Why developers don't stay in management for IT career change
There’s a saying in the life insurance industry that goes like this:
“The minute you become successful your first inclination is to stop doing all the things that made you successful. You stop making the phone calls, you stop scheduling the sit downs.”
This dynamic isn’t confined to life insurance. It happens in IT all the time. The moment an engineer gets anywhere close to good at developing code, the next step is an IT career change to management. In fact, for many developers, it’s an aspiration. Sadly most don’t have the skill or experience to make the leap. If I had a hundred dollars for every gifted engineer who went on to be a crappy manager, I’d be moderately well off.
Believe me, I know. I was one those people. Why? For me it was mostly a matter of money and prestige. I succumbed to the perception of being “just a developer.” I wanted to be more than just anything. My need for status needed to be satisfied. And, I wanted the bucks. Maybe if I had a better self-esteem, things would have turned out differently.
So I ended up in management, for a while anyway. What I came to realize is that most activities in middle-management are akin to sitting at the information kiosk at Grand Central Station and directing people to the right train track. But, in addition to providing the platform number and departure time, I had the added responsibility of making sure that everyone got on the train when they were supposed to.
Test the management waters
I had moderate success with my IT career change and foray into management. I actually accomplished to get some stuff out the door, no pun intended. But, after a while I came to realize that I was happier to learn new technology and make things with what I learned. That’s the good news.
The bad news is that it took me a long time to come to this point of self-awareness. The lure of the money and prestige that goes with management was hard to resist.
If I had ambitions to work in a bigger software company, maybe things would have turned out differently. Bigger companies understand that to stay viable in the long term, their culture needs to give the same status and compensation to creative talent as it does to management. For example, Microsoft has parallel career tracks for individual contributors and management. A Distinguished Engineer has the same rank and status as a Vice President. The compensation is the same too, and ranges anywhere from $900K to $1.25M a year. Google, Facebook, Apple and other large tech companies all have similar structures. It’s good work, if you can get it.
But, life at Microsoft or one of the FANGs isn’t always a true representation of life in IT. Jobs in technology are mostly about ensuring that the phones work, inventory is maintained, orders are filled and that employees and bills get paid. These companies worry more about an operational digital infrastructure than talent that ascends to the heights of Distinguished Engineer. As a result, the career path for many in IT is to end up in management.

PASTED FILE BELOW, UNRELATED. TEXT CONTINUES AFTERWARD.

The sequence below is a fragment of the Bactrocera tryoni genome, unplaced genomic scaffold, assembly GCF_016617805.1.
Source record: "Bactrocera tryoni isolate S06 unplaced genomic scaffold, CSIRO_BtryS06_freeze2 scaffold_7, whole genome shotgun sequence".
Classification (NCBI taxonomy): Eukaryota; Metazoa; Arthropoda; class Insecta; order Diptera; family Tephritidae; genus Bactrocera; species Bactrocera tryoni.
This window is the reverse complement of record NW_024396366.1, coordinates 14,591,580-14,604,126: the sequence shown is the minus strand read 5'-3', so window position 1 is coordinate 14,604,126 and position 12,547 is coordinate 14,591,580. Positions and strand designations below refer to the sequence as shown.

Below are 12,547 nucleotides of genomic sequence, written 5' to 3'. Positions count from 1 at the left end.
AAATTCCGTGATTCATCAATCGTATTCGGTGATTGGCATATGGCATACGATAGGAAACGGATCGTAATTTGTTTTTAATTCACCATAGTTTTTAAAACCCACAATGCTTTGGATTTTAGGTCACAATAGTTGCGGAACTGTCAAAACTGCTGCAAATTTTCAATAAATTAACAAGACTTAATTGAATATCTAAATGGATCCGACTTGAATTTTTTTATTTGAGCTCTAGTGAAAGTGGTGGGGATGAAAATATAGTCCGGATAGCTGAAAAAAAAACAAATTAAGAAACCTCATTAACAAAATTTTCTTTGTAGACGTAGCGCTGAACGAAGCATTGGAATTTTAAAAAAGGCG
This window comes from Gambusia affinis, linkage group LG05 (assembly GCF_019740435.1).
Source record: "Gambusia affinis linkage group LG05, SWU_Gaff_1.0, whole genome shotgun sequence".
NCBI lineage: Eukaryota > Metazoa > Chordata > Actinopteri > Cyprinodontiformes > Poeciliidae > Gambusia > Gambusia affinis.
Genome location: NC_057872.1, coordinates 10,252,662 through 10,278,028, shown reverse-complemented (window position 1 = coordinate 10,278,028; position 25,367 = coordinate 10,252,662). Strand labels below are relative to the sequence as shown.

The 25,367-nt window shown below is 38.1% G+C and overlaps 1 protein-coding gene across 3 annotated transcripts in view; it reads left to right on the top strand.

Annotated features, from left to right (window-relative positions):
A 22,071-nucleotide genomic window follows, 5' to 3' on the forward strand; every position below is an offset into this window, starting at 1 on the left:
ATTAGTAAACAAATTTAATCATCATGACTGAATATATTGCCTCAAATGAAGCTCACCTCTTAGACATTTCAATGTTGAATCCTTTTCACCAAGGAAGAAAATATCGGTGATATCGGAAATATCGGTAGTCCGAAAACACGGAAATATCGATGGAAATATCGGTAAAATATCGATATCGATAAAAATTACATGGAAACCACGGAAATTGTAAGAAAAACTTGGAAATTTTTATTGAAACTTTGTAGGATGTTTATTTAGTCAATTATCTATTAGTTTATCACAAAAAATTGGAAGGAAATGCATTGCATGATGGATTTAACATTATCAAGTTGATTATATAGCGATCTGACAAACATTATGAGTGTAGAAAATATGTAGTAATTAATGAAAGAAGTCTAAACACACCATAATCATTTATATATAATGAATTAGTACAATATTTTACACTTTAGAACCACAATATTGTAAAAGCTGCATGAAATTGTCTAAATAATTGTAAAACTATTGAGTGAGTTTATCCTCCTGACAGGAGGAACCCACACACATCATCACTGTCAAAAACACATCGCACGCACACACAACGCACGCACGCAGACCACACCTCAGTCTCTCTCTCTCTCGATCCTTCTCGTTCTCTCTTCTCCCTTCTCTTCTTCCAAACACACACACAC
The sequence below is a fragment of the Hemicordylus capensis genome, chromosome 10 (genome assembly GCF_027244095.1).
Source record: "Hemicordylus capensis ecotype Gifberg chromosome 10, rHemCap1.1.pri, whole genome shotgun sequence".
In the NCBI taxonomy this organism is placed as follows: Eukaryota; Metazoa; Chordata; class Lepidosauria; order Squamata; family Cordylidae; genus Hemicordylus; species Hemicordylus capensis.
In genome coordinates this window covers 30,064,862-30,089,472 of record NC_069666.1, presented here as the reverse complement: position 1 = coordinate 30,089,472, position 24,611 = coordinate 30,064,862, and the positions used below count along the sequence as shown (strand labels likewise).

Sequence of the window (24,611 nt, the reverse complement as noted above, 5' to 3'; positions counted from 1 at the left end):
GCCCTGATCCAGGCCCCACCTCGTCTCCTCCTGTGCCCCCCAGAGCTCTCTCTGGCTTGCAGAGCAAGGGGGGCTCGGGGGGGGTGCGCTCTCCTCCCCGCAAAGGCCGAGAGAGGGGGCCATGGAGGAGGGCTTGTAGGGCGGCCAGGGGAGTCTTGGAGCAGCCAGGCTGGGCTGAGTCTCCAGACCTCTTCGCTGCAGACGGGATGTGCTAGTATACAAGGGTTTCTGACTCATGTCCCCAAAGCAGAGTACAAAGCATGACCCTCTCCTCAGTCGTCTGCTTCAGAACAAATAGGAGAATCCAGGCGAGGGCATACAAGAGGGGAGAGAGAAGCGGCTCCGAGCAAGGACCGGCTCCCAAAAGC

Then one day some of these folks who made the leap to management wake up with a sense of emptiness that can’t be assuaged by directing people about in the IT career change. They started out with a desire to make stuff that made a difference only to end up with HR on their backs about employee reviews. Fortunately, despite episodes of existential angst, many management skills are transferable.
Tech is different. The details count a lot. Some of those in tech that stay true to the creative imperative and continue to make stuff come to a different conclusion in their mid-life. They battle to keep up with new technologies that are, for the most part, reinventions of something that was created a decade ago and are thus unknown to the growing workforce of the twenty-somethings that fill the room. While the younger employee can pull the all-nighter, by the time you hit 45, it’s not that you can’t do the all-nighter, it’s more that you know that there will always be another one, so why set the precedent and cooperate now?
Aging managers might question the value of their work. Aging developers wonder if they made the right decision to stay with hands-on work. At the age of 45-50, many wonder if it would be better to go into management and leave the creative work to the younger generation. They fear the prospect of being old in tech. But being old in tech isn’t something to be ashamed of. It should be worn like a badge of honor. There’s something respectable about continuing to be creative and to write code while many in management have long since retired.